Martin Shingler has argued that, while neither Joan Riviere’s theory of female masquerade nor Judith Butler’s theory of gender as drag can fully account for the kinds of negotiations of gender identity within Davis’s star femininity, both theories illuminate the strangeness of Davis’s screen gender. Shingler has importantly argued for the ironic pleasures of Davis’s stardom, as exemplified in Mr. Skeffington, in which the unconventionally attractive Davis plays a woman famed for her beauty; Davis’s gender ambiguity and ironic detachment from the roles she plays make her a singularly interesting performer to watch, especially for queer audiences. With her short hair and ambivalence over normative femininity, Davis’s Charlotte Vale in Now, Voyager at times seems to suggest a lesbian identity, as Patricia White has argued in her study of lesbian representation in classical Hollywood.
My analysis of Beyond the Forest attempts to explore the significance of the film to an understanding of Davis’s star persona. This film most revealingly figures Davis as a figure that I call the American Medusa. It is through the film’s evocation of the Medusa myth—through which its significant and highly charged representation of female rage emerges—that its queer themes of female transformation become apparent.
Ed Sikov, in an appreciative reading of the film and Davis’s performance in it, writes in his biography of the star,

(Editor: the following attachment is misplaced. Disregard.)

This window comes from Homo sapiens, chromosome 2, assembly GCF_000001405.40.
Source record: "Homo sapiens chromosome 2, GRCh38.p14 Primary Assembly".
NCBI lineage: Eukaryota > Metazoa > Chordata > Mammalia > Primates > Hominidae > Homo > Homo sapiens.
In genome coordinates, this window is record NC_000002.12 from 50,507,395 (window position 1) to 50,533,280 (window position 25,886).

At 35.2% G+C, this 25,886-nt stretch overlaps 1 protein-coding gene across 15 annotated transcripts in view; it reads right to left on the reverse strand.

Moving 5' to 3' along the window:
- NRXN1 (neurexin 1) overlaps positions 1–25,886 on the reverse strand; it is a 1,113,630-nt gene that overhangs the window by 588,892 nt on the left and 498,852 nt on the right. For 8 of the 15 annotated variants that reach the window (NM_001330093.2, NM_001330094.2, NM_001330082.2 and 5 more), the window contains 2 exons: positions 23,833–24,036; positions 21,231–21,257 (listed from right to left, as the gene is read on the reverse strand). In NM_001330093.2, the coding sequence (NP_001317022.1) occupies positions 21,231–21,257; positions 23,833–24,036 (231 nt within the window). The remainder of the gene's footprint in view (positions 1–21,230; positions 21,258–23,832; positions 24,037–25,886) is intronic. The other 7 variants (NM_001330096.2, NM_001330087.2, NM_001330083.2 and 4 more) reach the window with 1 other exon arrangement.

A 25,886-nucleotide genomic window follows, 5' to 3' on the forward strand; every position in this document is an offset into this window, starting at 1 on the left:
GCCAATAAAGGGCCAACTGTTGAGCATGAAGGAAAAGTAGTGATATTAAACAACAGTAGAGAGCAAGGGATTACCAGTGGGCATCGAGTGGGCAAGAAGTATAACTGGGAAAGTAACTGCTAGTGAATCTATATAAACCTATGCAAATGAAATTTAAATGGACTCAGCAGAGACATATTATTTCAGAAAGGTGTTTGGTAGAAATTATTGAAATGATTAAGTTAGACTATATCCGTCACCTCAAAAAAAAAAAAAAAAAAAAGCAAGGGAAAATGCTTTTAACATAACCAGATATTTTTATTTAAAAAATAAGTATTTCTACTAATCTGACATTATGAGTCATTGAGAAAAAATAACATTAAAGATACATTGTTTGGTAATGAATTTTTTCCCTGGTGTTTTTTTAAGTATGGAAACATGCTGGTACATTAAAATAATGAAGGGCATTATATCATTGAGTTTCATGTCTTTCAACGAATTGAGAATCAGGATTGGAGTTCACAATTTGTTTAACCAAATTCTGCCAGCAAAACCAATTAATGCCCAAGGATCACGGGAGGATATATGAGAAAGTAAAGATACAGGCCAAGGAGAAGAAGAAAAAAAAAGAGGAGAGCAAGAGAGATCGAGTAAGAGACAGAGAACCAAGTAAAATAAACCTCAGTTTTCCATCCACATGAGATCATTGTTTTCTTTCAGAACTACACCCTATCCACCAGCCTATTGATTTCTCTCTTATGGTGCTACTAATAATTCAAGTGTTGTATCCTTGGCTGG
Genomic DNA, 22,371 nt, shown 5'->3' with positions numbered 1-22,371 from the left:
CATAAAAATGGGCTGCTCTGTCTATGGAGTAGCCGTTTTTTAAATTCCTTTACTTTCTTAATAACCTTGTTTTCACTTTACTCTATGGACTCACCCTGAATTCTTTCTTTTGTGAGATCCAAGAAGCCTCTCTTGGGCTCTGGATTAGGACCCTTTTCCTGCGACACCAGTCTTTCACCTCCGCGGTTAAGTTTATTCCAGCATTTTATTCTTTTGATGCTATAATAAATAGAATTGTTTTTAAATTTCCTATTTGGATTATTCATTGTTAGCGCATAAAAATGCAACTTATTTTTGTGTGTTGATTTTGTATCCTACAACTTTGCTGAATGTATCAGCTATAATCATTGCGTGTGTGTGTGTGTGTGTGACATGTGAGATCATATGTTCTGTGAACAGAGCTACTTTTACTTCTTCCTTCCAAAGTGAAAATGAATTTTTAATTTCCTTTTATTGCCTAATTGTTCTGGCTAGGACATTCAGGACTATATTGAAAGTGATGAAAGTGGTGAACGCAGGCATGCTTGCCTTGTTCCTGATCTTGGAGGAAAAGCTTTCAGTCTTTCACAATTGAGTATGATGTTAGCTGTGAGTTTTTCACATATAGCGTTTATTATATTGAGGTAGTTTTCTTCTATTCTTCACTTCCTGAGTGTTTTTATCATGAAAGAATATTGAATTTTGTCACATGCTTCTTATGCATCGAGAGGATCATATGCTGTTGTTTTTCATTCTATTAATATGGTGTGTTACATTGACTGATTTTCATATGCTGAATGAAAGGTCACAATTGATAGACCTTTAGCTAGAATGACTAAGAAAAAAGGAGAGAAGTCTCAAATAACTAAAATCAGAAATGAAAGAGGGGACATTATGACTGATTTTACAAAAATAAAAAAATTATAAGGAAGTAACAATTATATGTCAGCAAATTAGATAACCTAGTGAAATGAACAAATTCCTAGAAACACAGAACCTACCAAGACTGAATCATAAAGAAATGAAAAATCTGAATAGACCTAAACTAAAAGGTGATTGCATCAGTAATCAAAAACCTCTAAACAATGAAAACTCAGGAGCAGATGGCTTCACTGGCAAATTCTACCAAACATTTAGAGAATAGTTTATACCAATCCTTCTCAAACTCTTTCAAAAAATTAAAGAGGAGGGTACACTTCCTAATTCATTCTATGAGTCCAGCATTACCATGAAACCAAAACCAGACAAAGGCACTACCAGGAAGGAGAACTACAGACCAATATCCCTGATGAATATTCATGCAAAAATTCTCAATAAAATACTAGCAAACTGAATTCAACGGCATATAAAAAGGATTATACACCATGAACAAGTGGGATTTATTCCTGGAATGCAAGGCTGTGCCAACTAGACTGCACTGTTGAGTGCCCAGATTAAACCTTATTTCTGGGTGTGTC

Sikov brings up some important aspects of the film’s significance to Davis’s career—it was made as she had just turned forty-one, and at the time of its release, what seemed particularly vexing to reviewers was Davis’s onscreen appearance, specifically her ugliness. Sikov adds that part of the disturbance here is that Davis had “suddenly become downright ugly without losing any of her carnality.”
Sikov sums up his sympathetic reading of Davis in Beyond by noting that one
Laughing at failed seriousness, as Susan Sontag famously noted in her essay on Camp, is one of this sensibility’s chief attributes. While I will be exploring the meanings of Camp and how they pertain to Vidor’s Beyond, I want to suggest at the outset that the classical Hollywood genre of the woman’s film, particularly the Bette Davis melodrama, rather too frequently gets described in such a manner, when the films are not dismissed as mere genre entries. To classify these films as Camp classics is simultaneously to enshrine them and to ignore them, as I will attempt to explain. I want, here, to reopen the question of Camp—and certainly not to take its “essential truth” as a given.